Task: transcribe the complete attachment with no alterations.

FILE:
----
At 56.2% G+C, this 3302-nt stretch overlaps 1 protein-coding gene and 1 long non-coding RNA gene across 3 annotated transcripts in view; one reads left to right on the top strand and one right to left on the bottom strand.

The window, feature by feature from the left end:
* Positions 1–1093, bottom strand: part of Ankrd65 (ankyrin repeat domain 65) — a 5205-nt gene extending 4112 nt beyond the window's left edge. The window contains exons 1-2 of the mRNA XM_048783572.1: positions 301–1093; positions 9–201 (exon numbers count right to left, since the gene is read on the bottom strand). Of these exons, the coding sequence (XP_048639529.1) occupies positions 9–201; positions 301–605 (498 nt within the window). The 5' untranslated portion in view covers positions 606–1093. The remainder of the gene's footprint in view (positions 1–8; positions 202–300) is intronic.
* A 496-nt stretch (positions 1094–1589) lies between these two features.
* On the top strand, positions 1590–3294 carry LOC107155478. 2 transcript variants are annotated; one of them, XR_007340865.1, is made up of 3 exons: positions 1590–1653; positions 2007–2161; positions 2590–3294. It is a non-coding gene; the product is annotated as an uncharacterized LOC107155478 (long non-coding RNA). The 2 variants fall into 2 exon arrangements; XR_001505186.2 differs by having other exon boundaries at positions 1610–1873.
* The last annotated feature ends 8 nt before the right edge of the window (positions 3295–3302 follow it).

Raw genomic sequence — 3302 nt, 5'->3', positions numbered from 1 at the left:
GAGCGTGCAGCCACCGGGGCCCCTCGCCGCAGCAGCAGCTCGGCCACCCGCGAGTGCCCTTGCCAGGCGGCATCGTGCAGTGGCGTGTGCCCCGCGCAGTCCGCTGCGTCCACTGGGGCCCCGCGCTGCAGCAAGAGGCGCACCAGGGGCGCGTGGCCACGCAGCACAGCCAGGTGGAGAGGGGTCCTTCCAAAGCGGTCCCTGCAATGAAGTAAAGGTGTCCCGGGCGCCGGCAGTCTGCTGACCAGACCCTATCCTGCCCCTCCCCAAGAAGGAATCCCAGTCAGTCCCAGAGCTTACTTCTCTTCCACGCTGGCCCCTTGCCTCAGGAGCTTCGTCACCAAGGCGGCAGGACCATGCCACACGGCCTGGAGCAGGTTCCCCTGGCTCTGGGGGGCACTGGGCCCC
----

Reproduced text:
At 56.2% G+C, this 3302-nt stretch overlaps 1 protein-coding gene and 1 long non-coding RNA gene across 3 annotated transcripts in view; one reads left to right on the top strand and one right to left on the bottom strand.

The window, feature by feature from the left end:
* Positions 1–1093, bottom strand: part of Ankrd65 (ankyrin repeat domain 65) — a 5205-nt gene extending 4112 nt beyond the window's left edge. The window contains exons 1-2 of the mRNA XM_048783572.1: positions 301–1093; positions 9–201 (exon numbers count right to left, since the gene is read on the bottom strand). Of these exons, the coding sequence (XP_048639529.1) occupies positions 9–201; positions 301–605 (498 nt within the window). The 5' untranslated portion in view covers positions 606–1093. The remainder of the gene's footprint in view (positions 1–8; positions 202–300) is intronic.
* A 496-nt stretch (positions 1094–1589) lies between these two features.
* On the top strand, positions 1590–3294 carry LOC107155478. 2 transcript variants are annotated; one of them, XR_007340865.1, is made up of 3 exons: positions 1590–1653; positions 2007–2161; positions 2590–3294. It is a non-coding gene; the product is annotated as an uncharacterized LOC107155478 (long non-coding RNA). The 2 variants fall into 2 exon arrangements; XR_001505186.2 differs by having other exon boundaries at positions 1610–1873.
* The last annotated feature ends 8 nt before the right edge of the window (positions 3295–3302 follow it).

Raw genomic sequence — 3302 nt, 5'->3', positions numbered from 1 at the left:
GAGCGTGCAGCCACCGGGGCCCCTCGCCGCAGCAGCAGCTCGGCCACCCGCGAGTGCCCTTGCCAGGCGGCATCGTGCAGTGGCGTGTGCCCCGCGCAGTCCGCTGCGTCCACTGGGGCCCCGCGCTGCAGCAAGAGGCGCACCAGGGGCGCGTGGCCACGCAGCACAGCCAGGTGGAGAGGGGTCCTTCCAAAGCGGTCCCTGCAATGAAGTAAAGGTGTCCCGGGCGCCGGCAGTCTGCTGACCAGACCCTATCCTGCCCCTCCCCAAGAAGGAATCCCAGTCAGTCCCAGAGCTTACTTCTCTTCCACGCTGGCCCCTTGCCTCAGGAGCTTCGTCACCAAGGCGGCAGGACCATGCCACACGGCCTGGAGCAGGTTCCCCTGGCTCTGGGGGGCACTGGGCCCC